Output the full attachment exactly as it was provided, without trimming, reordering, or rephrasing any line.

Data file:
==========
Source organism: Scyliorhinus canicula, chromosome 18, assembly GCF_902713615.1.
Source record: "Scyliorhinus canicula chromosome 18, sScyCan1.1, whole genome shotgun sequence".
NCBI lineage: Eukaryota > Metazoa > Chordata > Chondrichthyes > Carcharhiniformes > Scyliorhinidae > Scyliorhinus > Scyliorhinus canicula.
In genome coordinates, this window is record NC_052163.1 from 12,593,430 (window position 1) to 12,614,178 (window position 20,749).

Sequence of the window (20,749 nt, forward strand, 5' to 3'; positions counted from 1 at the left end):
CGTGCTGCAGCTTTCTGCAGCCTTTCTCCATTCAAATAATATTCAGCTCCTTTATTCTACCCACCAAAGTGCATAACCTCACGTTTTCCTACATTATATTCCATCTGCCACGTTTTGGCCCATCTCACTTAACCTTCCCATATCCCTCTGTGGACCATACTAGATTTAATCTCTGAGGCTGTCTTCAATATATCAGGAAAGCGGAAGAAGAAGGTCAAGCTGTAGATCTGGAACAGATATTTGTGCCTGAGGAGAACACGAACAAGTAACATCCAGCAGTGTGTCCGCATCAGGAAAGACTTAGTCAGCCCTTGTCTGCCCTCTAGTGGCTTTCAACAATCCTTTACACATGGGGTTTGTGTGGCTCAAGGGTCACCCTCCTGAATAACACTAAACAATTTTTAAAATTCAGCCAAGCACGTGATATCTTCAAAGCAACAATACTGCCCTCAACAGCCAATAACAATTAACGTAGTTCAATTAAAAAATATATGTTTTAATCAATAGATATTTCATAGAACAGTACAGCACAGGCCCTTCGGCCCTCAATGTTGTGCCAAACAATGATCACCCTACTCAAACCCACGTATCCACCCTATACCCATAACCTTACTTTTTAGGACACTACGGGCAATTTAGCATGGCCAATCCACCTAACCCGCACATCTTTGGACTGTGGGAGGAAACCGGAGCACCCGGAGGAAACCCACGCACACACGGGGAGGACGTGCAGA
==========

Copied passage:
Source organism: Scyliorhinus canicula, chromosome 18, assembly GCF_902713615.1.
Source record: "Scyliorhinus canicula chromosome 18, sScyCan1.1, whole genome shotgun sequence".
NCBI lineage: Eukaryota > Metazoa > Chordata > Chondrichthyes > Carcharhiniformes > Scyliorhinidae > Scyliorhinus > Scyliorhinus canicula.
In genome coordinates, this window is record NC_052163.1 from 12,593,430 (window position 1) to 12,614,178 (window position 20,749).

Sequence of the window (20,749 nt, forward strand, 5' to 3'; positions counted from 1 at the left end):
CGTGCTGCAGCTTTCTGCAGCCTTTCTCCATTCAAATAATATTCAGCTCCTTTATTCTACCCACCAAAGTGCATAACCTCACGTTTTCCTACATTATATTCCATCTGCCACGTTTTGGCCCATCTCACTTAACCTTCCCATATCCCTCTGTGGACCATACTAGATTTAATCTCTGAGGCTGTCTTCAATATATCAGGAAAGCGGAAGAAGAAGGTCAAGCTGTAGATCTGGAACAGATATTTGTGCCTGAGGAGAACACGAACAAGTAACATCCAGCAGTGTGTCCGCATCAGGAAAGACTTAGTCAGCCCTTGTCTGCCCTCTAGTGGCTTTCAACAATCCTTTACACATGGGGTTTGTGTGGCTCAAGGGTCACCCTCCTGAATAACACTAAACAATTTTTAAAATTCAGCCAAGCACGTGATATCTTCAAAGCAACAATACTGCCCTCAACAGCCAATAACAATTAACGTAGTTCAATTAAAAAATATATGTTTTAATCAATAGATATTTCATAGAACAGTACAGCACAGGCCCTTCGGCCCTCAATGTTGTGCCAAACAATGATCACCCTACTCAAACCCACGTATCCACCCTATACCCATAACCTTACTTTTTAGGACACTACGGGCAATTTAGCATGGCCAATCCACCTAACCCGCACATCTTTGGACTGTGGGAGGAAACCGGAGCACCCGGAGGAAACCCACGCACACACGGGGAGGACGTGCAGA